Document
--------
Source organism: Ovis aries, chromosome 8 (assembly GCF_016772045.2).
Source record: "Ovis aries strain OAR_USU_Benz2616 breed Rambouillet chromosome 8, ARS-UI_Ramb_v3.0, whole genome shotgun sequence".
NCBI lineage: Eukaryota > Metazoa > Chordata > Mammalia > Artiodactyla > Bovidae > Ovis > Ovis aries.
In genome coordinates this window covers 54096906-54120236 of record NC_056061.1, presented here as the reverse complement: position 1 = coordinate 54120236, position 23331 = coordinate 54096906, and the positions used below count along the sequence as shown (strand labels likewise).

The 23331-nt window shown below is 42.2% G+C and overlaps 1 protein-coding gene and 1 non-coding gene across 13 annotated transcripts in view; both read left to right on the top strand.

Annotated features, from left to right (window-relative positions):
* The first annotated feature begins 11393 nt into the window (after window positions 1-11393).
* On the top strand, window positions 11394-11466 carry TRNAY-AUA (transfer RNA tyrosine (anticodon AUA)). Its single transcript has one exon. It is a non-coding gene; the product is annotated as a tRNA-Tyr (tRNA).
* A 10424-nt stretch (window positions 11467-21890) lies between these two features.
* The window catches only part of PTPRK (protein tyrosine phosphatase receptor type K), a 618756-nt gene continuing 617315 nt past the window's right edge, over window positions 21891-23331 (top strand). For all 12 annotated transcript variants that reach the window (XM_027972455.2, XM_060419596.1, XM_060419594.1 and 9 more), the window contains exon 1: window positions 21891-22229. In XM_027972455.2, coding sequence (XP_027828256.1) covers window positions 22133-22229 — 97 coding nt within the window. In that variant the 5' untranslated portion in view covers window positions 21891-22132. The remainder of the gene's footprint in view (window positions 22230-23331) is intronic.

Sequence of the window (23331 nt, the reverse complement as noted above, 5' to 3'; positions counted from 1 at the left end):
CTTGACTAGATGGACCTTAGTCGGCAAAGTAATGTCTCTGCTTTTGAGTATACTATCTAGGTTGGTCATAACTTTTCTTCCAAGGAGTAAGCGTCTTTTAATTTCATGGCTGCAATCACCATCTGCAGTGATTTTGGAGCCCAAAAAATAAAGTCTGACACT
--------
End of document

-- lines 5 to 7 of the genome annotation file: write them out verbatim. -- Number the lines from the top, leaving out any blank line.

The 23331-nt window shown below is 42.2% G+C and overlaps 1 protein-coding gene and 1 non-coding gene across 13 annotated transcripts in view; both read left to right on the top strand.

Annotated features, from left to right (window-relative positions):
* The first annotated feature begins 11393 nt into the window (after window positions 1-11393).